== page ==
Whereupon, her face beaming, she snatched the blueing bag from her daughter, who had it ready, and gave
it to me, and I sloshed it around in the basin until the
water was quite blue, and bathed my face in it; and
whether it was the heat of the water or the blueing I
don't know, but the sting bothered me very little after
that, except for the swelling, and that was not so bad
as I had feared it would be.
I sat down finally to a delightful lunch of tea and
bread and butter and cold meat and jam; and then I
got out my pipe and joined my hostess on the bench in
front of the house, and her daughter stood in the door
and listened, and we had a long talk. As usual, it was
first about herself, and then about myself. Her husband was dead and she suffered a great deal from rheumatism, which seems to be the bane of the Irish; but
she had her little place, glory be to God, and she picked
up a good many shillings in the summer time from visitors to the ruins, though many that came to see them
cared nothing for them nor understood them. Indeed,
many just came and looked at them over the gate, and then went away again.
And just then I witnessed a remarkable confirmation
of this; for a motor-car, with two men and two or
three women in it, whirled up the road below and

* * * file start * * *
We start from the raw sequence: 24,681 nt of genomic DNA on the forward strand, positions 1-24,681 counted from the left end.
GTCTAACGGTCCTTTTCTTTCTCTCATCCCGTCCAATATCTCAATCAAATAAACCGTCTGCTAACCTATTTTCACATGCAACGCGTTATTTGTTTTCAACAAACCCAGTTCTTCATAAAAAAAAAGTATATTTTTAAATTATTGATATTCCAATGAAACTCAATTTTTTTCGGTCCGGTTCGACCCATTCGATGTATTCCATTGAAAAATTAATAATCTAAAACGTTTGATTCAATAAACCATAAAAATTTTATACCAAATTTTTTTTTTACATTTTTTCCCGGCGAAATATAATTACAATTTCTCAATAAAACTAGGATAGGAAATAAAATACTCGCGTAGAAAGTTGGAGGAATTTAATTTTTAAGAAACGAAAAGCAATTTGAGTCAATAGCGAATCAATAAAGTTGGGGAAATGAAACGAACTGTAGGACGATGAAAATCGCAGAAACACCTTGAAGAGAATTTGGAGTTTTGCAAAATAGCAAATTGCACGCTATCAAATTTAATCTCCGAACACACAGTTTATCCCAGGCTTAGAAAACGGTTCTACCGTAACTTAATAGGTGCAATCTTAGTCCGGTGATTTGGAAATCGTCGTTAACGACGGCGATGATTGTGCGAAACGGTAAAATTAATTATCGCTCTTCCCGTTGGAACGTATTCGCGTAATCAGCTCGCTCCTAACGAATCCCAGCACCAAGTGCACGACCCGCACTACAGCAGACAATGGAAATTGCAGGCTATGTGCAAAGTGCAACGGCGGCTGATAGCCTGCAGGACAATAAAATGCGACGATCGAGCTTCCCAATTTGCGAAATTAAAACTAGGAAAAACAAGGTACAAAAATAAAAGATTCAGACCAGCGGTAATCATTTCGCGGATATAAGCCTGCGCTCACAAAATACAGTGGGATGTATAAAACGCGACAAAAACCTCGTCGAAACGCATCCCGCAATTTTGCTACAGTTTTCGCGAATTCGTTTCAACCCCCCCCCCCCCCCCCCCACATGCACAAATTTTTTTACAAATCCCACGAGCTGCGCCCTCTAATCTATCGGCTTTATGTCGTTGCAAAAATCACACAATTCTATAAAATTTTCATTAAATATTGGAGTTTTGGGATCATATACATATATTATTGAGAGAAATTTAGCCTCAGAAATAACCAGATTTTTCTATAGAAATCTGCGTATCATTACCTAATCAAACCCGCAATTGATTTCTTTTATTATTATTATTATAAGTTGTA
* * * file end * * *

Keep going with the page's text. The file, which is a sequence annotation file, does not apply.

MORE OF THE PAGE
stopped at the gate outside the ruins. My hostess
caught up her keys and started hastily down to open
it, but before she had taken a dozen steps, the man on
the front seat spoke to the chauffeur, and he spun the
car around and in another moment it had disappeared
down the road in a cloud of dust. I confess that I was
hot with anger when my hostess, with a sad little smile,
came back and sat down again beside me, for I felt
somehow as though she had been affronted.
I went back to tie ruins presently, and my new friend
came along, finding I was interested, and we spent half
an hour wandering about them, while she pointed out
various details which I might otherwise have missed.
Next to the lavatory, the most interesting feature of
the place is a beautiful pavement of decorated tiles
which is preserved in St. Bernard's chapel. The whole
church was at one time floored with these tiles, and a
few detached ones may still be seen at the base of the
pillars. There also remain many details of sculpture
which show the loving labour lavished on the place
when it was built the individual work of the artisan,
embodying something of his own soul, which gives
these old churches a life and beauty sadly wanting in most new ones.
The cemetery is near the bank of the river; but potatoes are raised there now, in a soil made fertile by
royal as well as sacred dust; for here Dervorgilla, the
false wife of Tiernan O'Rourke, chose to be laid to rest,
in the hope, perhaps, that in the crowd of holy abbots
and monks which would rise from this place, she might